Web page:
If you have a Facebook account, you have undoubtedly read a few of your friends’ notes entitled something like “25 Things About Me” or “25 Random Facts You May Not Know About Me.” According to this article in yesterday’s New York Times, the “25 Things” list is all the rage, a craze:
Sarah Morgan will defend New Jersey passionately to anyone who will listen (No. 3). Max Evjen belonged to the high school band Little Blue Fuzzy Things (No. 18). Jim Beaver has lived through two typhoons (No. 22).
Do these oddball facts look familiar? If not, you clearly haven’t been spending much time online lately, where the latest digital fad — a chain-letter-cum-literary exercise called “25 Random Things About Me” — is threatening to consume what little remaining free time and privacy we have.
Here’s how it works: friends send you an e-mail message (or, on Facebook, “tag” you in a note posted to their profile) with 25 heartfelt observations about themselves — like “I named my son after a man I’ve never met” or “I once paid good money to see Whitesnake in concert” — along with instructions for you to follow suit. You are then expected to gin up your own clever list and foist it upon 25 people, including the friend who asked for it in the first place.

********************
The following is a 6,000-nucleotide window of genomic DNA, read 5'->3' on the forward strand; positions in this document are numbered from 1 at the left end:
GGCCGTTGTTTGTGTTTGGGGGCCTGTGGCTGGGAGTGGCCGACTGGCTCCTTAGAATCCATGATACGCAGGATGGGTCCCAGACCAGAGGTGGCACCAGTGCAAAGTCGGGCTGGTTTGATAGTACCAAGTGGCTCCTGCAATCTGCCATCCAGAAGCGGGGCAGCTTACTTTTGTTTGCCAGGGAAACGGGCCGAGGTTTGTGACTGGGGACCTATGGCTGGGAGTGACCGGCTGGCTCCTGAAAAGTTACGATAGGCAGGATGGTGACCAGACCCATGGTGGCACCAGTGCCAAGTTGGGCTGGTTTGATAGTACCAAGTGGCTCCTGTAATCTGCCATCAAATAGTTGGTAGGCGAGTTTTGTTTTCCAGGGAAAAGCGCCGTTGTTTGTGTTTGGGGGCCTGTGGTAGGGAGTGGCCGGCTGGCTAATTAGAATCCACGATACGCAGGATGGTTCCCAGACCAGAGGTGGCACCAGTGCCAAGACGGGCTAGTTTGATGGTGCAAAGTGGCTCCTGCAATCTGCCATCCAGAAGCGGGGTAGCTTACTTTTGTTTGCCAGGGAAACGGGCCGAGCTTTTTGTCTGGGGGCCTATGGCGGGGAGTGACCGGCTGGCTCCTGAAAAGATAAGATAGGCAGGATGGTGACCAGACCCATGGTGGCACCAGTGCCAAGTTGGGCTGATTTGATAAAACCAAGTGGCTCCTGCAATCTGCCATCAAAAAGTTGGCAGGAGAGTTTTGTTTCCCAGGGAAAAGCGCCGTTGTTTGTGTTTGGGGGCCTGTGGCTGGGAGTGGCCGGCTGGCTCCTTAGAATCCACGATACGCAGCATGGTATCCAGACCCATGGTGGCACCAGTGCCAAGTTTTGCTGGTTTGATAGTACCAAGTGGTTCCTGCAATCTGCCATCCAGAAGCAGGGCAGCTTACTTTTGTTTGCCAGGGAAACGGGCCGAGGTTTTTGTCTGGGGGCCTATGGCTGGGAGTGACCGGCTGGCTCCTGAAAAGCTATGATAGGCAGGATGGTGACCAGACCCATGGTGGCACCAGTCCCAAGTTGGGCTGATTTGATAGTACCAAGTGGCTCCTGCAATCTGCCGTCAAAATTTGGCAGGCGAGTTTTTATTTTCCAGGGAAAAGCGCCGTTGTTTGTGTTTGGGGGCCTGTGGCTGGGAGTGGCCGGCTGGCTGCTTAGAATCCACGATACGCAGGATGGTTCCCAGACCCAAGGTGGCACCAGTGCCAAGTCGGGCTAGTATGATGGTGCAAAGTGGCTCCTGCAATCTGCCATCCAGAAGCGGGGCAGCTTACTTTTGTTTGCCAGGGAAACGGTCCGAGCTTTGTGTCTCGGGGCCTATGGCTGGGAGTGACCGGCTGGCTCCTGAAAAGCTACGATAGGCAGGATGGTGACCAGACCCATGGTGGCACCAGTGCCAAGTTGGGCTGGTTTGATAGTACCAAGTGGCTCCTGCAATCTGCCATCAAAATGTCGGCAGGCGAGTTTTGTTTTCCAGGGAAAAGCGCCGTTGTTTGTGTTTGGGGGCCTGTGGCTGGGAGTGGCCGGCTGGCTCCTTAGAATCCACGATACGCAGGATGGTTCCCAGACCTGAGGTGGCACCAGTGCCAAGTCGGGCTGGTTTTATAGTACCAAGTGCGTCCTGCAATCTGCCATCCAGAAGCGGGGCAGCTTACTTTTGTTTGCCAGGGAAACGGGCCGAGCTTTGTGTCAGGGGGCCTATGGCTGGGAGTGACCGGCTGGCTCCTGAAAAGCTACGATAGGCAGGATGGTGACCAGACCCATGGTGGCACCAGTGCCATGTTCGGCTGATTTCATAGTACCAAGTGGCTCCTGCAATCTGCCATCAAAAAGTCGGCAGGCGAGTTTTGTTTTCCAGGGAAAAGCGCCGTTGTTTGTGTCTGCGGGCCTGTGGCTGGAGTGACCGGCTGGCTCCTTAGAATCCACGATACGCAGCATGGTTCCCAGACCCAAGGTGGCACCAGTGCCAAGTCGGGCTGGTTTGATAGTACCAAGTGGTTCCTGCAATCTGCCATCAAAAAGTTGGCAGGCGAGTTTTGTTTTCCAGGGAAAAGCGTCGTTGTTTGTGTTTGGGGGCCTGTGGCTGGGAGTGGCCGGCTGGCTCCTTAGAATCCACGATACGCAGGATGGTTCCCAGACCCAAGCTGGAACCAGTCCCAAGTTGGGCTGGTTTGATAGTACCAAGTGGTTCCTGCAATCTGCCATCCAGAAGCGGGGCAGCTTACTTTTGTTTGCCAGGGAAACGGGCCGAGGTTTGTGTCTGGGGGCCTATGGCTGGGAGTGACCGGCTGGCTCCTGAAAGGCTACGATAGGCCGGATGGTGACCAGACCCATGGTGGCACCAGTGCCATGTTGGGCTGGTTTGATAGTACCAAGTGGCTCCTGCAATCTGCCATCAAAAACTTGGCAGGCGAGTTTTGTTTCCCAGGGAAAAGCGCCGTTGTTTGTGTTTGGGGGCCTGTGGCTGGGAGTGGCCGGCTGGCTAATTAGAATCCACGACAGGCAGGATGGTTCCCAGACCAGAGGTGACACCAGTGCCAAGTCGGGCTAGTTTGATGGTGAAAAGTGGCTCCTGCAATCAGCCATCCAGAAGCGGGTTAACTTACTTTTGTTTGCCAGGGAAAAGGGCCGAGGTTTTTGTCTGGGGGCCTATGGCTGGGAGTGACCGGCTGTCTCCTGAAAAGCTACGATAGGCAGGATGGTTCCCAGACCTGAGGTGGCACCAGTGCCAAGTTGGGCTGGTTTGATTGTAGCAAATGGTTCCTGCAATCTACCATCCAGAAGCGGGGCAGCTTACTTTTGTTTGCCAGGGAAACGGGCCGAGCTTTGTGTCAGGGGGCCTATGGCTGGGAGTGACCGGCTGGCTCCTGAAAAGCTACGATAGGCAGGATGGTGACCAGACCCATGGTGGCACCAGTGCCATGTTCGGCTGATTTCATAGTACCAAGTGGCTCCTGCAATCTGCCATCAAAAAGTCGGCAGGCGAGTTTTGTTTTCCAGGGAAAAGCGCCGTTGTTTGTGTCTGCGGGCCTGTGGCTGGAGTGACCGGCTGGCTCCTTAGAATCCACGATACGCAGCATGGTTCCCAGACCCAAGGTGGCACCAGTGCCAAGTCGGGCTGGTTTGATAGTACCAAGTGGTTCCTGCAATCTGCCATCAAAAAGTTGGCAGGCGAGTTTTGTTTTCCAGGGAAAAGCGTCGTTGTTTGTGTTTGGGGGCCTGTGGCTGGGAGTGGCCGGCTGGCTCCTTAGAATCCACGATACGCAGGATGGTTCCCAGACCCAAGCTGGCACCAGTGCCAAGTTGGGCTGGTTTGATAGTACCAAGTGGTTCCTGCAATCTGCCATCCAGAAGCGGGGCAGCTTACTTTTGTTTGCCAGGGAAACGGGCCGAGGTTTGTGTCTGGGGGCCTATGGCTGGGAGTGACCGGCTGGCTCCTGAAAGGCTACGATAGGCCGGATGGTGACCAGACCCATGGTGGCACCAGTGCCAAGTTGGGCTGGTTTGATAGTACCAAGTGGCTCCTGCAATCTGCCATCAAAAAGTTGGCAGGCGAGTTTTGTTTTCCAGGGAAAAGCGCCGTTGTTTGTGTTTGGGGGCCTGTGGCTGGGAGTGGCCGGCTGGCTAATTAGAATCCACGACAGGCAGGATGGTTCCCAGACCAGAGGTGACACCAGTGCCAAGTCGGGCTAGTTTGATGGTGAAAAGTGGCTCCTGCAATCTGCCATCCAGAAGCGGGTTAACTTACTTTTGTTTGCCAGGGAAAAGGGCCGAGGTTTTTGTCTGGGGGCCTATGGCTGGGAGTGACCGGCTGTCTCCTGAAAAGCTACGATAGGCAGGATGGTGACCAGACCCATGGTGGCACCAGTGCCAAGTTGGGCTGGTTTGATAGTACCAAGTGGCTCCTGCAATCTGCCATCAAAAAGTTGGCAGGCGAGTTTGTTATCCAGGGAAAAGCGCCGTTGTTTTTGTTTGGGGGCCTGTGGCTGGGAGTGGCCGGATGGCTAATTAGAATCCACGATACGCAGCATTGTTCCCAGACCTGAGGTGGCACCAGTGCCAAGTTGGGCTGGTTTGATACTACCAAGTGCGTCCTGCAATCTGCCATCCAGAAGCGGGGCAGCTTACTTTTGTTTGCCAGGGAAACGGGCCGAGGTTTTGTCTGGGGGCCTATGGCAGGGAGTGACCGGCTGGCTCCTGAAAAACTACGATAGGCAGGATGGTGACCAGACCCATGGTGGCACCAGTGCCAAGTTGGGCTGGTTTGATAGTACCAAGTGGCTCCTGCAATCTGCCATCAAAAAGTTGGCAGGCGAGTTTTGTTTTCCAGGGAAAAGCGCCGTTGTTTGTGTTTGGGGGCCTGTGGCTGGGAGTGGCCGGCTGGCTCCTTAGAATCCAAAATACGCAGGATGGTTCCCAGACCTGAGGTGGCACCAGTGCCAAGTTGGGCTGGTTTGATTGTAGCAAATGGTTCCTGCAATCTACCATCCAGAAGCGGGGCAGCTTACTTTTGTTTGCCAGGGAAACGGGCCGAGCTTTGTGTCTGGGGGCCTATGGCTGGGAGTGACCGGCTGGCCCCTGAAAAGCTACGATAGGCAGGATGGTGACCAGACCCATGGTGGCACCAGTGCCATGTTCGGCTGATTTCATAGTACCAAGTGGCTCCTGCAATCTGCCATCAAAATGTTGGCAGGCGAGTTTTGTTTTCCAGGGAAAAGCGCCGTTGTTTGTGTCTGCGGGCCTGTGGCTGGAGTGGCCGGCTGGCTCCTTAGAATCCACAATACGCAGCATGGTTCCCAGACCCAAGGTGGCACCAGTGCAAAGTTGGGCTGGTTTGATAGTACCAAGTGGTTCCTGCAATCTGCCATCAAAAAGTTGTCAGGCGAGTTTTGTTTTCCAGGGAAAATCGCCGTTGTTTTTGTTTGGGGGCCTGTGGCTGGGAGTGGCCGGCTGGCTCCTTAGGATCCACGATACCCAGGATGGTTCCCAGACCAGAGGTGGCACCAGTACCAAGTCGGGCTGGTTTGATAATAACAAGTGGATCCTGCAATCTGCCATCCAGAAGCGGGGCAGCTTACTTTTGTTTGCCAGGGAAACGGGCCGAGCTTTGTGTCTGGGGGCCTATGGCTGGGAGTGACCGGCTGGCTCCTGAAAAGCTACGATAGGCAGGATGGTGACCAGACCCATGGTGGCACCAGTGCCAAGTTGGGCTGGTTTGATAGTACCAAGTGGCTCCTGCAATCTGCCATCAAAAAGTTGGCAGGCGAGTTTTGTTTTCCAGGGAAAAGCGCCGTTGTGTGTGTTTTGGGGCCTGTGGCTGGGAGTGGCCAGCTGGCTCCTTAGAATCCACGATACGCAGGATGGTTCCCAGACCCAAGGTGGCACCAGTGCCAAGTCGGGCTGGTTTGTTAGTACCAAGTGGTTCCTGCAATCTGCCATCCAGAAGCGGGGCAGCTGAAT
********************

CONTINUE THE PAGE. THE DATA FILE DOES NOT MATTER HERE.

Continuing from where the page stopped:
Unlike the chain letters of yesteryear, no money changes hands and no one is threatened with apocalyptic bad luck for refusing to comply. Yet the practice has spread so far and so fast that a Google search for “25 Random Things About Me” yields 35,700 pages of results, almost all of which seem to have been created in the last two weeks.
“It’s really interesting to sit there and try to think of 25 things that you’re willing to tell other people but that they don’t already know about you,” said Ms. Morgan, a health care industry publicist who has kissed 6 1/2 boys (No. 16), is legally blind (No. 19) and didn’t go to school until the fourth grade (No. 7).
Making a list such as this is a really simple activity, really. In fact, if one is able to separate the really personal and intimate details about oneself from the mix, there are hundreds or thousands of fascinating bits of minutiae that can populate a “25 Things” list many times over. Thing is, the little details of lives are the most fascinating, especially when tossed together in small bundles randomly. This, to me, is what makes this Facebook exercise so intriguing: who we are isn’t best described by a 25-line credo, but by a hastily-constructed collage of snapshots.
At least, that’s what I was thinking when I wrote my list.